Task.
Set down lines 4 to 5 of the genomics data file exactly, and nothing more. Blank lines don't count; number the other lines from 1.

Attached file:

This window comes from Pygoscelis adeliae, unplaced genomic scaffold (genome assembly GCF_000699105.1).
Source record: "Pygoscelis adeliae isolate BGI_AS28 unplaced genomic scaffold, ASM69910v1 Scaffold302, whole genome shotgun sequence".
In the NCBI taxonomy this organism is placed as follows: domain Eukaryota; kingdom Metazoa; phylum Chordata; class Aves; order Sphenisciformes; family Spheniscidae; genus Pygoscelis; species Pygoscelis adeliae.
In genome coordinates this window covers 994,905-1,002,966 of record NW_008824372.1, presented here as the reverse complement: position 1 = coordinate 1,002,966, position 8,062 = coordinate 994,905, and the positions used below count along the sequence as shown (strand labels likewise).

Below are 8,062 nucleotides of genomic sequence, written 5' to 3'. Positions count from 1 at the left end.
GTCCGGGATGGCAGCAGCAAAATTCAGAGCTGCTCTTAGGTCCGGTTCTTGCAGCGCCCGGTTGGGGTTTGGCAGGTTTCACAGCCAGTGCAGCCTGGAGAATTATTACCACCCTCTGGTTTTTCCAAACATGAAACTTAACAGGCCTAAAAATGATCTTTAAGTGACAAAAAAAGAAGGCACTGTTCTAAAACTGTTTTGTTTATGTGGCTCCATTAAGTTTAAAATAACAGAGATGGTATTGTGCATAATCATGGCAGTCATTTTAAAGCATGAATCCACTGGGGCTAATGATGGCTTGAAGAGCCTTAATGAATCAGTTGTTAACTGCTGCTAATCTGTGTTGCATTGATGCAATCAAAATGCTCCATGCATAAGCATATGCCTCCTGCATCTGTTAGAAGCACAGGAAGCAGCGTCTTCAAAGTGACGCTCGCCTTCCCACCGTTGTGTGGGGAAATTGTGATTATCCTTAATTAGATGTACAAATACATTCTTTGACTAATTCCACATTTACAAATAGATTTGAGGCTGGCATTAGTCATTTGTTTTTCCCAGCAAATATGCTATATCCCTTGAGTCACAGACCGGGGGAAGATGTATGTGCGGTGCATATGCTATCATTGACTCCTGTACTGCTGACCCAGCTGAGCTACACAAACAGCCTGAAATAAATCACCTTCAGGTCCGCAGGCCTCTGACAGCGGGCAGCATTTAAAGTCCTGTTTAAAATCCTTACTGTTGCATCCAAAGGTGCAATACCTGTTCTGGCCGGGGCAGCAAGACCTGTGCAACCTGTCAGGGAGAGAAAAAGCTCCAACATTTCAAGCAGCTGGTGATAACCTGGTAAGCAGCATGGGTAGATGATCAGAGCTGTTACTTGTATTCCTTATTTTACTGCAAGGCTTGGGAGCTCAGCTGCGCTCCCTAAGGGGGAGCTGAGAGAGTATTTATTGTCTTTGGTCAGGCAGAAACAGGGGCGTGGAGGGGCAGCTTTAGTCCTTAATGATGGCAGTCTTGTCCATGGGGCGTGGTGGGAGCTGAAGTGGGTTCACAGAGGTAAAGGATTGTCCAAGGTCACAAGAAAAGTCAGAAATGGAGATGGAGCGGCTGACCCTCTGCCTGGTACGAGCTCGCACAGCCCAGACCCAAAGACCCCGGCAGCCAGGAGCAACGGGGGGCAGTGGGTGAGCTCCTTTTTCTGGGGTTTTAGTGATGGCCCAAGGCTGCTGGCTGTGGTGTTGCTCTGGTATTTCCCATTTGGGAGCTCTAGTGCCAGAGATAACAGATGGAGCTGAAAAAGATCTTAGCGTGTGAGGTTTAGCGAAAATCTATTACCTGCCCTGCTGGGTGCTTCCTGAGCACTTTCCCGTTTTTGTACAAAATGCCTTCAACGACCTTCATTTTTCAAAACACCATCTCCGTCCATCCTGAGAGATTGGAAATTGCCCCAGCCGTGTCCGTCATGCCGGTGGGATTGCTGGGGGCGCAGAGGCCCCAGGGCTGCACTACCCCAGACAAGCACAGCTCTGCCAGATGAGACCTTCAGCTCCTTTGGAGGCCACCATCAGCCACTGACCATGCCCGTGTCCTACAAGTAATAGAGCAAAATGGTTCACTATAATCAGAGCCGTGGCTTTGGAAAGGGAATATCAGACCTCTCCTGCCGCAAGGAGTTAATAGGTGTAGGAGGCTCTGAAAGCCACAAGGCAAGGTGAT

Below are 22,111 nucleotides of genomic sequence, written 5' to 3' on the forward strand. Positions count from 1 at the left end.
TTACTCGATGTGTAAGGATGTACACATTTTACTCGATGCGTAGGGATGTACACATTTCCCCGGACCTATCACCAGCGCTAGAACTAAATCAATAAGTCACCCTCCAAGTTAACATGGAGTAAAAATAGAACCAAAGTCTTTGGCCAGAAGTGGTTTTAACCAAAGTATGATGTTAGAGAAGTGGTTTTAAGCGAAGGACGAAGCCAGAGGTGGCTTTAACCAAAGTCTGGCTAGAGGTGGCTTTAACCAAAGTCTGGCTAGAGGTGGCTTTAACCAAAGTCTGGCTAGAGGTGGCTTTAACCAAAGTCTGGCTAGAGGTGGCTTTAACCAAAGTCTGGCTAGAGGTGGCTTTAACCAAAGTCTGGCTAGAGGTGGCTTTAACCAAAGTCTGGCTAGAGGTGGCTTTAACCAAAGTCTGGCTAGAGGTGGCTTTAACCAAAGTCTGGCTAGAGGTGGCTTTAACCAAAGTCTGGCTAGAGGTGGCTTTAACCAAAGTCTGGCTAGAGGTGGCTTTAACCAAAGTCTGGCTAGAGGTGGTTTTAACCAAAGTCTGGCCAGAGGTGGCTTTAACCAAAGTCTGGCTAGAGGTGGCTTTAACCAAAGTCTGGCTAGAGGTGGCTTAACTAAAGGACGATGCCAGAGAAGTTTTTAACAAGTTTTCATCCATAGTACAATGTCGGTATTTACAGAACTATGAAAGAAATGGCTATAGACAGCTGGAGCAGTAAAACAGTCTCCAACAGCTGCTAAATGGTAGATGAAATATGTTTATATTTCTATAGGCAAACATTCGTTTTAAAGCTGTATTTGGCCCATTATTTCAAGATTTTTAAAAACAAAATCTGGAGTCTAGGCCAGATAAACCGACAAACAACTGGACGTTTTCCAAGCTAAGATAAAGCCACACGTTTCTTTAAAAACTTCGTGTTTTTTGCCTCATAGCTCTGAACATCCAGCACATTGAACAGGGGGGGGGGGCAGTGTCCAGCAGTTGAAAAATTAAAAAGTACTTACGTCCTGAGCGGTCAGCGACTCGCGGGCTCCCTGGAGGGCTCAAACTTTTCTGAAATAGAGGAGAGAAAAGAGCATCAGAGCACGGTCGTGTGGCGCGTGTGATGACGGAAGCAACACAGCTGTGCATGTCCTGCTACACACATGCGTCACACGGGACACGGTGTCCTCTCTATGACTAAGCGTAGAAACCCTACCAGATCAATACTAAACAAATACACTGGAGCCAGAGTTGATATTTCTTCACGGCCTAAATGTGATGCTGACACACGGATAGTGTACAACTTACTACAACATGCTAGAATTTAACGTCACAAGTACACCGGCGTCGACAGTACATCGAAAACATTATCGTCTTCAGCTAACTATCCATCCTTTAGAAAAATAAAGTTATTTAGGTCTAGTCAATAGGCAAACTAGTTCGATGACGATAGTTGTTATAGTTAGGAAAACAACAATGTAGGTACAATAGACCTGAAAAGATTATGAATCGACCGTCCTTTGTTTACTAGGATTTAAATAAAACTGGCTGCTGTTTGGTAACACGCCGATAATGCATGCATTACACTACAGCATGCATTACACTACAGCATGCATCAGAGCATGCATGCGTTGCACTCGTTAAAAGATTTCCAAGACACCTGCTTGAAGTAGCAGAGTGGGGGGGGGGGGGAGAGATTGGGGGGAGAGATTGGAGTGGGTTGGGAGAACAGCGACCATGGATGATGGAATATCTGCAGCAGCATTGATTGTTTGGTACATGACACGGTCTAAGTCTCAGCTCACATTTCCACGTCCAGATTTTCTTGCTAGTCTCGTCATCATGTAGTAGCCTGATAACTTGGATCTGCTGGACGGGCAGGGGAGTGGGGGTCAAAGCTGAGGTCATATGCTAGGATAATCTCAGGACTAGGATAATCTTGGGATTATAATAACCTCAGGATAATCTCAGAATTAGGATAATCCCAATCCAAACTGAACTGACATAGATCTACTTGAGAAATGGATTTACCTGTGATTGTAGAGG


In genome coordinates this window covers 994,905-1,002,966 of record NW_008824372.1, presented here as the reverse complement: position 1 = coordinate 1,002,966, position 8,062 = coordinate 994,905, and the positions used below count along the sequence as shown (strand labels likewise).

Below are 8,062 nucleotides of genomic sequence, written 5' to 3'. Positions count from 1 at the left end.